leading to further electrons tunneling uncontrollably
     - So, kT << e2/2c
     - Tunneling current I = V/RT
     - Current begins at coulomb voltage Vc = ± e/2c which is called coulomb
       blockade
     - Further electron transfer happens if the coulomb energy of the ‘quantum
       dot’ is compensated by an external voltage Vc = ± ne/2c where n is an
       integer
- Repeated tunneling results in a ‘staircase’ with step height in
  current, e/Rc

- Possible to charge and discharge a quantum dot in a quantized
  manner       principle behind some future computers
• C = ∆Q/m∆T; the amount of heat ∆Q required to raise the
  temperature by ∆T of a sample of mass m
• J/kg ·K or cal/g ·K; 1 calorie is the heat needed to raise the temp. of
  1 g of water by 1 degree.
• Specific heat of polycrystalline materials given by Dulong-Petit law
   - C of solids at room temp. (in J/kg ·k) differ widely from one to
       another; but the molar values (in J/moles ·k) are nearly the
       same, approaching 26 J/mol ·K; Cv = 3 Rg/M
                  where M is molecular weight
• Cv of nanocrystalline materials are higher than their bulk
  counterparts. Example:
       - Pd: 48%  from 25 to 37 J/mol.K at 250 K for 6 nm crystalline
       - Cu: 8.3%  from 24 to 26 J/mol.K at 250 K for 8 nm
       - Ru: 22%  from 23 to 28 J/mol.K at 250 K for 6 nm
          The melting point decreases dramatically as the particle
                           size gets below 5 nm




Source: Nanoscale Materials in Chemistry, Wiley, 2001
• Zeolite is an old example which has been around a long time and
  used by petroleum industry as catalysts
• The surface area of a solid increases when it becomes nanoporous;
  this improves catalyst effects, adsorption properties
• ‘Adsorption’ is like ‘absorption’ except the absorbed material is
  held near the surface rather than inside
• How to make nanopores?
     - lithography followed by etching
     - ion beam etching/milling
     - electrochemical techniques
     - sol-gel techniques
• Frequently encountered powders:
      - Cement, fertilizer, face powder, table salt, sugar, detergents, coffee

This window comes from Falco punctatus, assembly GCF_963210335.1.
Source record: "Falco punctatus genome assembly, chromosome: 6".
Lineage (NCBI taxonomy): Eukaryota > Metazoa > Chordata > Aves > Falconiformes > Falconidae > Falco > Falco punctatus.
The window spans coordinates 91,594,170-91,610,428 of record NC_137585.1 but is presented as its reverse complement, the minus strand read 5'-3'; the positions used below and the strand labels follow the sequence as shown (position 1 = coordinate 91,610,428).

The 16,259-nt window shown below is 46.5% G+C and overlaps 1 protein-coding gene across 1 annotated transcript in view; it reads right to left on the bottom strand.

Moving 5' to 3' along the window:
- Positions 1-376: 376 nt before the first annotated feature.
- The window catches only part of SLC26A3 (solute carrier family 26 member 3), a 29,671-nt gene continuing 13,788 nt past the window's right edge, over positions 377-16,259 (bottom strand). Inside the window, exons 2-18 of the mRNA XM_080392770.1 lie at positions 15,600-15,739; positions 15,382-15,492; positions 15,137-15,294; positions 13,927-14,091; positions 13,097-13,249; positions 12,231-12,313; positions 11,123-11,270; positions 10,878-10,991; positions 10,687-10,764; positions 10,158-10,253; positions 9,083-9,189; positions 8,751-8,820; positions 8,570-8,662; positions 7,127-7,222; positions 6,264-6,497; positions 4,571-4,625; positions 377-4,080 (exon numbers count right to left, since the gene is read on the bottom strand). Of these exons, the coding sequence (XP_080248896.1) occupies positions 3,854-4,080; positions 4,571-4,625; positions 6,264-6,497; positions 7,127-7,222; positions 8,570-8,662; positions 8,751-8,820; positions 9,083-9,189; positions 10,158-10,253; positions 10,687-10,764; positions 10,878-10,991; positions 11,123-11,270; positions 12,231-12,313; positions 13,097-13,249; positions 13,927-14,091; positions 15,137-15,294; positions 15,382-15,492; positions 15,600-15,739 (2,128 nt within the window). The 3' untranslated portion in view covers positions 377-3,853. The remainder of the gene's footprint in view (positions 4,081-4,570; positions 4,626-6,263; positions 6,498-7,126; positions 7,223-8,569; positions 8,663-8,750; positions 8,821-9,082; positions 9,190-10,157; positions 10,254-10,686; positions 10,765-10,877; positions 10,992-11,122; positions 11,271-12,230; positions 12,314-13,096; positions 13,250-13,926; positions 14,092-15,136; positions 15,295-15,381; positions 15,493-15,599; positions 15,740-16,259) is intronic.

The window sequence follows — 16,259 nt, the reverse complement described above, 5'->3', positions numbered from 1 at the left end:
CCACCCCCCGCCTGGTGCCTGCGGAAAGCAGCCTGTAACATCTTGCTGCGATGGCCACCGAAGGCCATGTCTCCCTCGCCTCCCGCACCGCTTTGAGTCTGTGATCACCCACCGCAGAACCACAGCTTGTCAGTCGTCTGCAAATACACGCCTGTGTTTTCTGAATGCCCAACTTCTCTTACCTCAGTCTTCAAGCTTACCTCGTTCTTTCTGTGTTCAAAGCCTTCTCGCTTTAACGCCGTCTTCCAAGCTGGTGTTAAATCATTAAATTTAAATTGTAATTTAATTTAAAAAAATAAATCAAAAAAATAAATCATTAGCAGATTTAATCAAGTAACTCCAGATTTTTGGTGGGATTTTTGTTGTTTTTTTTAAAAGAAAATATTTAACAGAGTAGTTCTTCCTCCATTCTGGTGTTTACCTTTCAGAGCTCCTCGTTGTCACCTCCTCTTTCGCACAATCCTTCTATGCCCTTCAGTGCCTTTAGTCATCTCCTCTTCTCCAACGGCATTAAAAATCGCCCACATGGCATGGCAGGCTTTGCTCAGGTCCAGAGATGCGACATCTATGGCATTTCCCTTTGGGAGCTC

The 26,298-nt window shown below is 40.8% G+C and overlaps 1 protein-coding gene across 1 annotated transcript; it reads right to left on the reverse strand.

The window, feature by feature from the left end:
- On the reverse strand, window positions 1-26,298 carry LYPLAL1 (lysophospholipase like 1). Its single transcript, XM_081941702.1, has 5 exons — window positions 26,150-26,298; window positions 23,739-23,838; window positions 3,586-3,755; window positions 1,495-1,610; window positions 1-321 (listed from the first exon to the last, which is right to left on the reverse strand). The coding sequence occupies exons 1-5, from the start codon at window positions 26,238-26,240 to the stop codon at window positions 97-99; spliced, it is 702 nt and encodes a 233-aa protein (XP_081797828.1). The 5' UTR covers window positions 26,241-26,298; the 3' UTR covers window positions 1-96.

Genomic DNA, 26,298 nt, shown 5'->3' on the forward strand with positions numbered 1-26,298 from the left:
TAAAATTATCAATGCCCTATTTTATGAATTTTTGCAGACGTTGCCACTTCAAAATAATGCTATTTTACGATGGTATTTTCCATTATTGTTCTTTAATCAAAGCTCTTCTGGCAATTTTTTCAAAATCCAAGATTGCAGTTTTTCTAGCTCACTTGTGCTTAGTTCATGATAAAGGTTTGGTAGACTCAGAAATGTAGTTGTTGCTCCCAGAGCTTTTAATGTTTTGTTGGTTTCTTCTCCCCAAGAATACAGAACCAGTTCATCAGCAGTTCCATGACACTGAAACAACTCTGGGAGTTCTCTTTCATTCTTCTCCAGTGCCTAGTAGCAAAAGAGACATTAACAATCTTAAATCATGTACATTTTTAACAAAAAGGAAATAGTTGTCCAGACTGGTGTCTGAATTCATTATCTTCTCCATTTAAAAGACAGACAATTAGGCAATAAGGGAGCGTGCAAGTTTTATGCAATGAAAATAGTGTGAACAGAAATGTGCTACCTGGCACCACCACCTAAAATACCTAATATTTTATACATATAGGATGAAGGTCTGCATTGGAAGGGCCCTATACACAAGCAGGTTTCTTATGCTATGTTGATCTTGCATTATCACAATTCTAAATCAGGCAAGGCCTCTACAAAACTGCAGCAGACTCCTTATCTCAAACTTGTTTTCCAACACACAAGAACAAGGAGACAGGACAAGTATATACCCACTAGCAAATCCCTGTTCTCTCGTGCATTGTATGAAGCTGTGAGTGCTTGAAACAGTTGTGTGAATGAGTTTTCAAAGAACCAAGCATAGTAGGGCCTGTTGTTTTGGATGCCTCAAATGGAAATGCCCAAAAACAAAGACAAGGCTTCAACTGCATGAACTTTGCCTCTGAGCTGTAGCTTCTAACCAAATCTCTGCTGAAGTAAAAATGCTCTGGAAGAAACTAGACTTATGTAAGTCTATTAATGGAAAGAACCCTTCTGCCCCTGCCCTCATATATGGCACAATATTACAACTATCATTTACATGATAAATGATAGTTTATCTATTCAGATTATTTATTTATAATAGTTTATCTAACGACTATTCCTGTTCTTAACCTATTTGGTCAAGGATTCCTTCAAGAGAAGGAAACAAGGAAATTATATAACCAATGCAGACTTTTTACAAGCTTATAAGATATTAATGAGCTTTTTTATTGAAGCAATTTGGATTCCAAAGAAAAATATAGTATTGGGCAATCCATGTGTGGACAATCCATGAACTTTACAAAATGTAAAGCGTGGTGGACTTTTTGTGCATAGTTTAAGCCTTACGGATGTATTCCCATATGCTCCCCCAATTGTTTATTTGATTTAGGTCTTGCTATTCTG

creamer, baking soda…

• Some products in which powder incorporation is not obvious
     - Paint, tooth paste, lipstick, mascara, chewing gum, magnetic recording
       media, slick magazine covers, floor coverings, automobile tires…

• For most applications, there is an optimum particle size
      - Taste of peanut butter affected by particle size
      - Extremely fine amorphous silica is added to control the ketchup flow
      - Medical tablets dissolve in our system at a rate controlled by particle size
      - Pigment size controls the saturation and brilliance of paints
      - Effectiveness of odor removers controlled by the surface area of
        adsorbents.

                              From: Analytical methods in Fine Particle Technology, Webb and Orr
• Adsorption is like absorption except the adsorbed material is held
  near the surface rather than inside
• Bulk solids, all molecules are surrounded by and bound to
  neighboring atoms and forces are in balance. Surface atoms are
  bound only on one side, leaving unbalanced atomic and molecular
  forces on the surface. These forces attract gases and molecules 
  Van der Waals force,  physical adsorption or physisorption
• At high temperatures, unbalanced surface forces may be satisfied by
  electron sharing or valence bonding with gas atoms  chemical
  adsorption or chemisorption
      - Basis for hetergeneous catalysis (key to production of
         fertilizers, pharmaceuticals, synthetic fibers, solvents,
         surfactants, gasolines, other fuels, automobile catalytic
         converters…)
      - High specific surface area (area per unit mass)
• Physisorption of gases by solids increases with decreasing T and with increasing P
• Weak interaction forces; low heats of adsorption
  < 80 KJ/mole; physisorption does not affect the
  structure or texture of the absorbent
• Desorption takes place as conditions are reversed
• Mostly, testing is done at LN2 temperature
  (77.5 K at 1 atm.). Plot of gas adsorbed as
  volume Va at 0° C and 1 atm (STP) vs. P/Po
  (Po is vapor pressure) is called adsorption
  isotherm.
• Adsorption occurs when the interaction potential energy  is equal
  to the work done to bring a gas molecule to the adsorbed state.